Renaming Files with PCRE via the Command Line

There exists a handy rename program for Linux, it differs slightly via distribution but the FreeBSD version is fueled by Perl and with it you get access to the PCRE engine. It’s pretty slick stuff and I will give a tutorial later on it.

Sometimes however, you may find yourself without this program or with the incorrect version that doesn’t have the Perly goodness under the hood. If you find yourself in this situation and want to rename files with the power of Perl’s regular expressions behind it you can always create your own. Luckily Perl is normally more readily available on many flavors of *nix distributions and systems.

In this example utilizing the power of a Perl one liner you can craft a solution as seen below:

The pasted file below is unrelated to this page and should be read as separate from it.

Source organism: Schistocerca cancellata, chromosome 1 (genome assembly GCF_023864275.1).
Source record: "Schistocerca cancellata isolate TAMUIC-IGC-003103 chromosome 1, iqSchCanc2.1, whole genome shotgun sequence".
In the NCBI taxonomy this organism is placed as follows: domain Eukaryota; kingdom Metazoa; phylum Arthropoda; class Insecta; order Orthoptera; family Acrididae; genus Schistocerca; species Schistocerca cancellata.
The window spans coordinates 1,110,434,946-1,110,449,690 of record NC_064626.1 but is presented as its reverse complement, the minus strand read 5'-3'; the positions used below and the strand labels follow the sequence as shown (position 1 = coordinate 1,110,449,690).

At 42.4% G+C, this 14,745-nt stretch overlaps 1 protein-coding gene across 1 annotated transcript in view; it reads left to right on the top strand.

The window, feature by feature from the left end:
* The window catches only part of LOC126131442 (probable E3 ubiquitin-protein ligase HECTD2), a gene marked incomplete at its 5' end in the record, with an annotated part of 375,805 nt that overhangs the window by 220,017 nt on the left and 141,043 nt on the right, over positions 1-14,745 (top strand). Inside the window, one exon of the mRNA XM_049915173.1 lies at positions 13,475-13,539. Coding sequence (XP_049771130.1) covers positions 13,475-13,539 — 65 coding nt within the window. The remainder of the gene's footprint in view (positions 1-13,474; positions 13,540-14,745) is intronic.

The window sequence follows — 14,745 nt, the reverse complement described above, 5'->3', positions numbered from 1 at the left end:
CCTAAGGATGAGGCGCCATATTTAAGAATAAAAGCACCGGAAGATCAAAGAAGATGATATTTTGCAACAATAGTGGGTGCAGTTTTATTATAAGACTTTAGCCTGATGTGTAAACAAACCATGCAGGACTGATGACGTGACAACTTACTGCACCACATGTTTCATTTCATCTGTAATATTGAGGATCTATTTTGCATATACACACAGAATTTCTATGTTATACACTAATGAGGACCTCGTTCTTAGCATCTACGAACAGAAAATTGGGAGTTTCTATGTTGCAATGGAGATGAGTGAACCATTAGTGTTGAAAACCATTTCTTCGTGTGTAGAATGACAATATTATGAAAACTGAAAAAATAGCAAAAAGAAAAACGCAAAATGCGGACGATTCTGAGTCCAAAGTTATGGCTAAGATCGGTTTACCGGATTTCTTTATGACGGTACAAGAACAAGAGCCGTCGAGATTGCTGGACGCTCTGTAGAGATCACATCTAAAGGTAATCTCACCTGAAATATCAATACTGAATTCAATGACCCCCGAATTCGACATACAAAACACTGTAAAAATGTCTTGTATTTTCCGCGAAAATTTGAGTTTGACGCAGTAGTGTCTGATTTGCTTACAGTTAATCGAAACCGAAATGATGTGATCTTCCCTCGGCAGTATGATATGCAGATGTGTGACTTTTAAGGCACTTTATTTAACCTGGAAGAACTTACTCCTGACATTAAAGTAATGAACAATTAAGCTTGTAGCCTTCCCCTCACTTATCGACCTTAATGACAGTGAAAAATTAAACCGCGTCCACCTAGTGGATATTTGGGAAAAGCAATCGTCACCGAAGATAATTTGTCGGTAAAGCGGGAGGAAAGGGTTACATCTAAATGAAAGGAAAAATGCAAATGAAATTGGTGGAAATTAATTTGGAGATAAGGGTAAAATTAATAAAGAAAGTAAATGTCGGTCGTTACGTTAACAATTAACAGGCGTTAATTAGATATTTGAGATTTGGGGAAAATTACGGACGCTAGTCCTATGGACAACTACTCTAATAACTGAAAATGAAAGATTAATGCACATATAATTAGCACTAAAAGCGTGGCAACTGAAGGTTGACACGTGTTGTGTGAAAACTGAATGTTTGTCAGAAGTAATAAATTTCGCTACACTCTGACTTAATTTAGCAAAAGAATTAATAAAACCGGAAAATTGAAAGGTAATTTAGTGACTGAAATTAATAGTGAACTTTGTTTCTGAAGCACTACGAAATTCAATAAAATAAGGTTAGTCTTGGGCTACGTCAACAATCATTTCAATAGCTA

perl -MFile::Copy -sle 'while (glob '*') { $o = $_; eval $r; unless ($o eq $_) { print qq~$o >>> $_~; move $o, $_ } }' -- -r='s`FIND`REPLACE`'

Bash Function

To make this more versatile and easy to invoke you can place it in your .bashrc configuration as seen below:

function rn 
{
	# $1 = replacement pattern in format of s`FIND`REPLACE`g
	# $2 = go makes it go otherwise preview

	perl -MFile::Copy -sle 'while (glob qq`*`) { $o = $_; eval $r; unless ($o eq $_) { print qq~$o >>> $_~; move $o, $_ if ($go eq q`go`) } }' -- -r=$1 -go=$2
} 

To invoke this on the command line you type the following:

  • rn 's~FIND~REPLACE~g' to run a trial test run
  • rn 's~FIND~REPLACE~g' go to instruct the program to proceed with the operation.

Running it without the go gives you insight on what exactly the program will do before doing it.

I hope you find this tutorial useful!

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